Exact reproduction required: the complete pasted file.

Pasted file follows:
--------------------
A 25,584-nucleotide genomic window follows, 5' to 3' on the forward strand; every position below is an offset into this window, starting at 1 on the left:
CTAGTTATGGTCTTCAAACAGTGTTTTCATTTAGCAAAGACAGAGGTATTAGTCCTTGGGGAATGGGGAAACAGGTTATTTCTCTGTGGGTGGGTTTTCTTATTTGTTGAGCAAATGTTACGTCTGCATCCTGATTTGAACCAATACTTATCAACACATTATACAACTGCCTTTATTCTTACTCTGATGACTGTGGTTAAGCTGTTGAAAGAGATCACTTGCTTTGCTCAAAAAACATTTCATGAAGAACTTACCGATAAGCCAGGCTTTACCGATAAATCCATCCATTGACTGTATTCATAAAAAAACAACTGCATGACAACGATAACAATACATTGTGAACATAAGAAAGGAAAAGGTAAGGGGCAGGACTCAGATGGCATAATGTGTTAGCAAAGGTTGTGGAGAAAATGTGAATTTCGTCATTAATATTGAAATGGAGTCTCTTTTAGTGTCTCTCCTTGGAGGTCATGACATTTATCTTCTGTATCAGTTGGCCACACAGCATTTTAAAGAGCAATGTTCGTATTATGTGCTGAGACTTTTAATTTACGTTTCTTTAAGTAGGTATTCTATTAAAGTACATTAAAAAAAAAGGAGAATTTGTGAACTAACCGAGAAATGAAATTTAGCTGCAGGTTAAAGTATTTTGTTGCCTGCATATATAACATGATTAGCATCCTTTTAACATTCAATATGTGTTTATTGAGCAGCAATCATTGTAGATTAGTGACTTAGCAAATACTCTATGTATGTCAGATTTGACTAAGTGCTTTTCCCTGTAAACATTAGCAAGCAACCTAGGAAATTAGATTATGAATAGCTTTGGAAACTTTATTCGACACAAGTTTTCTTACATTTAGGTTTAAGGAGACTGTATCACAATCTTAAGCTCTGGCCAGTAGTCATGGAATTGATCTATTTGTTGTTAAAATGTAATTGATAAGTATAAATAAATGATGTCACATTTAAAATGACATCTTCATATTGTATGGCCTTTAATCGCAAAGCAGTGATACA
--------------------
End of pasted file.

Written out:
A 25,584-nucleotide genomic window follows, 5' to 3' on the forward strand; every position below is an offset into this window, starting at 1 on the left:
CTAGTTATGGTCTTCAAACAGTGTTTTCATTTAGCAAAGACAGAGGTATTAGTCCTTGGGGAATGGGGAAACAGGTTATTTCTCTGTGGGTGGGTTTTCTTATTTGTTGAGCAAATGTTACGTCTGCATCCTGATTTGAACCAATACTTATCAACACATTATACAACTGCCTTTATTCTTACTCTGATGACTGTGGTTAAGCTGTTGAAAGAGATCACTTGCTTTGCTCAAAAAACATTTCATGAAGAACTTACCGATAAGCCAGGCTTTACCGATAAATCCATCCATTGACTGTATTCATAAAAAAACAACTGCATGACAACGATAACAATACATTGTGAACATAAGAAAGGAAAAGGTAAGGGGCAGGACTCAGATGGCATAATGTGTTAGCAAAGGTTGTGGAGAAAATGTGAATTTCGTCATTAATATTGAAATGGAGTCTCTTTTAGTGTCTCTCCTTGGAGGTCATGACATTTATCTTCTGTATCAGTTGGCCACACAGCATTTTAAAGAGCAATGTTCGTATTATGTGCTGAGACTTTTAATTTACGTTTCTTTAAGTAGGTATTCTATTAAAGTACATTAAAAAAAAAGGAGAATTTGTGAACTAACCGAGAAATGAAATTTAGCTGCAGGTTAAAGTATTTTGTTGCCTGCATATATAACATGATTAGCATCCTTTTAACATTCAATATGTGTTTATTGAGCAGCAATCATTGTAGATTAGTGACTTAGCAAATACTCTATGTATGTCAGATTTGACTAAGTGCTTTTCCCTGTAAACATTAGCAAGCAACCTAGGAAATTAGATTATGAATAGCTTTGGAAACTTTATTCGACACAAGTTTTCTTACATTTAGGTTTAAGGAGACTGTATCACAATCTTAAGCTCTGGCCAGTAGTCATGGAATTGATCTATTTGTTGTTAAAATGTAATTGATAAGTATAAATAAATGATGTCACATTTAAAATGACATCTTCATATTGTATGGCCTTTAATCGCAAAGCAGTGATACA